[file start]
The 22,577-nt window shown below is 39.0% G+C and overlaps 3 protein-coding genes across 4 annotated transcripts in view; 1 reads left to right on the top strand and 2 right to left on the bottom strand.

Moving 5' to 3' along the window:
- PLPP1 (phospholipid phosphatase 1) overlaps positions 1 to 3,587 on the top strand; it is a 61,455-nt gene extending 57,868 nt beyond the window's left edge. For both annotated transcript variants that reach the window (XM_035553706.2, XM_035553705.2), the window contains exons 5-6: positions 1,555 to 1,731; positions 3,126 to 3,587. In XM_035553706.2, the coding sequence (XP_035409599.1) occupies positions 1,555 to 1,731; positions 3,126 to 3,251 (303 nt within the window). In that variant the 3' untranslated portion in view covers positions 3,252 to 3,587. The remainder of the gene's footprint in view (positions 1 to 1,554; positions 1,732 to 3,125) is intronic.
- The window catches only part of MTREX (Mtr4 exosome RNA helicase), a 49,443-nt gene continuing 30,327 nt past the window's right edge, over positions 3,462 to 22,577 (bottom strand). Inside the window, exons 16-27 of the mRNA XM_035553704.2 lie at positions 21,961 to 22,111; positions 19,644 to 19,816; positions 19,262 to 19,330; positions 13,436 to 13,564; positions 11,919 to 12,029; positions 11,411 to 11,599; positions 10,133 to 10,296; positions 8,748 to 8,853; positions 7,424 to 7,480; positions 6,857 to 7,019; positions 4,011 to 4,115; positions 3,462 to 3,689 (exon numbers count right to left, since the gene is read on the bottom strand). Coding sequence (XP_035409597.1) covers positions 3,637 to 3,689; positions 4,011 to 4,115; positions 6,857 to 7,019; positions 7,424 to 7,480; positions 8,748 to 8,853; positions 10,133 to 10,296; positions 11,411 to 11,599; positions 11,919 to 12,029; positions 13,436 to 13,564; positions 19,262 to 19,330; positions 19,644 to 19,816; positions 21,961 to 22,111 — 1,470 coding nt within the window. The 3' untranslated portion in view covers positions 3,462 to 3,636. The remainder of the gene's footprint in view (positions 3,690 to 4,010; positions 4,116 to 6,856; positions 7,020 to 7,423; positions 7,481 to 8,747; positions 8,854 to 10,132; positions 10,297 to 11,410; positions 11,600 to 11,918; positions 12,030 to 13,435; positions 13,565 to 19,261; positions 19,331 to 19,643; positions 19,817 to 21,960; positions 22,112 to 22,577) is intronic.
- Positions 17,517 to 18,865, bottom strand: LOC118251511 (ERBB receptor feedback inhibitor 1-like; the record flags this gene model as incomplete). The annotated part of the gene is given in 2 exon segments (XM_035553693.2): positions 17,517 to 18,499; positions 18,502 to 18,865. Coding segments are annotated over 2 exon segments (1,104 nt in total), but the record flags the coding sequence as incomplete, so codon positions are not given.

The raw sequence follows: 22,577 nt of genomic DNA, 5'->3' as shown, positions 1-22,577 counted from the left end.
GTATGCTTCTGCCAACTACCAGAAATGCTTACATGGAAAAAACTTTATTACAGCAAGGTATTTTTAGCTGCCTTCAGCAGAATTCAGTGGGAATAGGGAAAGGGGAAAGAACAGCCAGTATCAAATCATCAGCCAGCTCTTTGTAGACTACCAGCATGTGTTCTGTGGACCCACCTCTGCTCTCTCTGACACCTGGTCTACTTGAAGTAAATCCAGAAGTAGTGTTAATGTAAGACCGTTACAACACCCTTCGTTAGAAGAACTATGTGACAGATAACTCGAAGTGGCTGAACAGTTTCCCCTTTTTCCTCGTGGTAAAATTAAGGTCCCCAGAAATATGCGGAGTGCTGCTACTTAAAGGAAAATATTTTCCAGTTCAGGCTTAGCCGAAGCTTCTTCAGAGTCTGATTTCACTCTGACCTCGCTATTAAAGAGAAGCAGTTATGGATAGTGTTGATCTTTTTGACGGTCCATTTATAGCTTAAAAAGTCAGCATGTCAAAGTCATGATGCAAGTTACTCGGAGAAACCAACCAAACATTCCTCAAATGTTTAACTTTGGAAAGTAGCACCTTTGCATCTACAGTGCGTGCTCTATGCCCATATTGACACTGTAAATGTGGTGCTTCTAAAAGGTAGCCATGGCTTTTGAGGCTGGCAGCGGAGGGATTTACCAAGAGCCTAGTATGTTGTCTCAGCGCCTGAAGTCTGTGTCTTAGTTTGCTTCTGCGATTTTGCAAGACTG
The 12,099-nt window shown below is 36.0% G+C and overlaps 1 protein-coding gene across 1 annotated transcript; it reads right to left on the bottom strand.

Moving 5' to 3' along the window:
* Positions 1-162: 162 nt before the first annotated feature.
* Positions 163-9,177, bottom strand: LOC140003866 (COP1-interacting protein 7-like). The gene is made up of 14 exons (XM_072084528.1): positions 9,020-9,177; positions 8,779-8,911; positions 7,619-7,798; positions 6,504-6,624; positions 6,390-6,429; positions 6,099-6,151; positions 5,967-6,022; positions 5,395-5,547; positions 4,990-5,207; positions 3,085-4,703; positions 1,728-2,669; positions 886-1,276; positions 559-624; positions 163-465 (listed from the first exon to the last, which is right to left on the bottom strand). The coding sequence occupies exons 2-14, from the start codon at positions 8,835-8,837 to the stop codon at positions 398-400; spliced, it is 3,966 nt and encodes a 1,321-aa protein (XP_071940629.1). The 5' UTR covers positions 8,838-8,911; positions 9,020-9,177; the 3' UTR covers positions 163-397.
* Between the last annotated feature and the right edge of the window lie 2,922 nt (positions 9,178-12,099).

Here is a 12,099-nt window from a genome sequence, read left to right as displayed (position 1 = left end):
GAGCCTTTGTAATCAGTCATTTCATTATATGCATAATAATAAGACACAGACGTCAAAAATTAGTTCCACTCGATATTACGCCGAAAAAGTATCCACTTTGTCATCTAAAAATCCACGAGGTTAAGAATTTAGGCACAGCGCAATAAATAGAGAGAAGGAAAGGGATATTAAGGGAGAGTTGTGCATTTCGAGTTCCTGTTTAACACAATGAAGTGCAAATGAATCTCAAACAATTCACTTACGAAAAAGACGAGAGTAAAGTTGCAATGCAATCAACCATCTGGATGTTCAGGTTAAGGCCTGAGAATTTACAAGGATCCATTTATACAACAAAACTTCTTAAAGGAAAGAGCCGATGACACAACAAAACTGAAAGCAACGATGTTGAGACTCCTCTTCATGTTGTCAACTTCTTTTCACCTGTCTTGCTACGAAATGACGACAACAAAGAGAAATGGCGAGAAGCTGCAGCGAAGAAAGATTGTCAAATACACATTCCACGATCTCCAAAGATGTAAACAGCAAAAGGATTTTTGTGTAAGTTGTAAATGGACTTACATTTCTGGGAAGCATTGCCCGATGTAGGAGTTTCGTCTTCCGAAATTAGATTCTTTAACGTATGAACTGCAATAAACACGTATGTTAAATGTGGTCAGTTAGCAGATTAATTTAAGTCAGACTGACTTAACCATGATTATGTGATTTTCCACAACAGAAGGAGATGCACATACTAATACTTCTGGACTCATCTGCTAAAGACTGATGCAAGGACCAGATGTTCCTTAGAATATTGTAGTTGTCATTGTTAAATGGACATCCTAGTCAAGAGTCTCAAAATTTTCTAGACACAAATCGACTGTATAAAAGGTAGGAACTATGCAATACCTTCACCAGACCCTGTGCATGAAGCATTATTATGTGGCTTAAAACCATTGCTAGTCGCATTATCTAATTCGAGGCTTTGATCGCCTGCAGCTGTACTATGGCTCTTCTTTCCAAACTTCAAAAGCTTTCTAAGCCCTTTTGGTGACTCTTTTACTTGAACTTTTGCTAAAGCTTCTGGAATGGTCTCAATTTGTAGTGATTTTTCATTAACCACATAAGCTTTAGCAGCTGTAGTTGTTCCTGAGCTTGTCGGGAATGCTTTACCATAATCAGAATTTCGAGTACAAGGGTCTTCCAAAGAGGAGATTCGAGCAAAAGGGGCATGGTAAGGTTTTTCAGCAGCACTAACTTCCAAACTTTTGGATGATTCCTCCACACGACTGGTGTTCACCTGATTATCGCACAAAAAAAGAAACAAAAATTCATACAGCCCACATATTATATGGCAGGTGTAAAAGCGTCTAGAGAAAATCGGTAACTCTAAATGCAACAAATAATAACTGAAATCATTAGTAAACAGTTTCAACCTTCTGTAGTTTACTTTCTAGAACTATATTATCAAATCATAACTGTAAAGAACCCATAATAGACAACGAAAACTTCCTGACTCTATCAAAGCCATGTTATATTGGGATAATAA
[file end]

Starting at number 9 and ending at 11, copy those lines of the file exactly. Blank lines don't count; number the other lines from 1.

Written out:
Moving 5' to 3' along the window:
* Positions 1-162: 162 nt before the first annotated feature.
* Positions 163-9,177, bottom strand: LOC140003866 (COP1-interacting protein 7-like). The gene is made up of 14 exons (XM_072084528.1): positions 9,020-9,177; positions 8,779-8,911; positions 7,619-7,798; positions 6,504-6,624; positions 6,390-6,429; positions 6,099-6,151; positions 5,967-6,022; positions 5,395-5,547; positions 4,990-5,207; positions 3,085-4,703; positions 1,728-2,669; positions 886-1,276; positions 559-624; positions 163-465 (listed from the first exon to the last, which is right to left on the bottom strand). The coding sequence occupies exons 2-14, from the start codon at positions 8,835-8,837 to the stop codon at positions 398-400; spliced, it is 3,966 nt and encodes a 1,321-aa protein (XP_071940629.1). The 5' UTR covers positions 8,838-8,911; positions 9,020-9,177; the 3' UTR covers positions 163-397.